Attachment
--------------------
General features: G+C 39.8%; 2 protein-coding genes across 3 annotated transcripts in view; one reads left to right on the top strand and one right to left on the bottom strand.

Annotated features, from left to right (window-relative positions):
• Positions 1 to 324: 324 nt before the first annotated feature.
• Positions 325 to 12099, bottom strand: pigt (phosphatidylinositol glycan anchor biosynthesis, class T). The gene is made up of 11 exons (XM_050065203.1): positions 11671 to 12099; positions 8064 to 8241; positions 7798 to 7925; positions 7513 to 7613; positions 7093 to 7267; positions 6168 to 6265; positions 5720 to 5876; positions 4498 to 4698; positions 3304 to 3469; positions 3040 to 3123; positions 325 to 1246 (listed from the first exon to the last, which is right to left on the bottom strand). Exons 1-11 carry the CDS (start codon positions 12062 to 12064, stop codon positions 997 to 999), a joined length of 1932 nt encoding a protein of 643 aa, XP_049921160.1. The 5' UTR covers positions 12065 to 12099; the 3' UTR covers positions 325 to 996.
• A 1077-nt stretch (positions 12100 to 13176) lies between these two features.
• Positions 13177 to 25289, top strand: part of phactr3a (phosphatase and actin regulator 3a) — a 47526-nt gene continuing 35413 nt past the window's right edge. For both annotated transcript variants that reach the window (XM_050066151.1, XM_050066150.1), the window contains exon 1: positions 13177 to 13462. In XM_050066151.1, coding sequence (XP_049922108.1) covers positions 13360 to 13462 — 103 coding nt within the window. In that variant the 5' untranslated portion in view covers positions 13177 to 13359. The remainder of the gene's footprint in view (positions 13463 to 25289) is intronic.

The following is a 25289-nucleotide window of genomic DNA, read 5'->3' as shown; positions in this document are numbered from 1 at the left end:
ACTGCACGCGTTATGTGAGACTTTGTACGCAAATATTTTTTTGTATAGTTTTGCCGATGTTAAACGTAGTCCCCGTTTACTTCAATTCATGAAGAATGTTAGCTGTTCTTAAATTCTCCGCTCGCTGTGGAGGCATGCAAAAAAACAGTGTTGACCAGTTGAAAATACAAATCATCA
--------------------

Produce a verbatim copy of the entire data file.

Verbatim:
General features: G+C 39.8%; 2 protein-coding genes across 3 annotated transcripts in view; one reads left to right on the top strand and one right to left on the bottom strand.

Annotated features, from left to right (window-relative positions):
• Positions 1 to 324: 324 nt before the first annotated feature.
• Positions 325 to 12099, bottom strand: pigt (phosphatidylinositol glycan anchor biosynthesis, class T). The gene is made up of 11 exons (XM_050065203.1): positions 11671 to 12099; positions 8064 to 8241; positions 7798 to 7925; positions 7513 to 7613; positions 7093 to 7267; positions 6168 to 6265; positions 5720 to 5876; positions 4498 to 4698; positions 3304 to 3469; positions 3040 to 3123; positions 325 to 1246 (listed from the first exon to the last, which is right to left on the bottom strand). Exons 1-11 carry the CDS (start codon positions 12062 to 12064, stop codon positions 997 to 999), a joined length of 1932 nt encoding a protein of 643 aa, XP_049921160.1. The 5' UTR covers positions 12065 to 12099; the 3' UTR covers positions 325 to 996.
• A 1077-nt stretch (positions 12100 to 13176) lies between these two features.
• Positions 13177 to 25289, top strand: part of phactr3a (phosphatase and actin regulator 3a) — a 47526-nt gene continuing 35413 nt past the window's right edge. For both annotated transcript variants that reach the window (XM_050066151.1, XM_050066150.1), the window contains exon 1: positions 13177 to 13462. In XM_050066151.1, coding sequence (XP_049922108.1) covers positions 13360 to 13462 — 103 coding nt within the window. In that variant the 5' untranslated portion in view covers positions 13177 to 13359. The remainder of the gene's footprint in view (positions 13463 to 25289) is intronic.

The following is a 25289-nucleotide window of genomic DNA, read 5'->3' as shown; positions in this document are numbered from 1 at the left end:
ACTGCACGCGTTATGTGAGACTTTGTACGCAAATATTTTTTTGTATAGTTTTGCCGATGTTAAACGTAGTCCCCGTTTACTTCAATTCATGAAGAATGTTAGCTGTTCTTAAATTCTCCGCTCGCTGTGGAGGCATGCAAAAAAACAGTGTTGACCAGTTGAAAATACAAATCATCA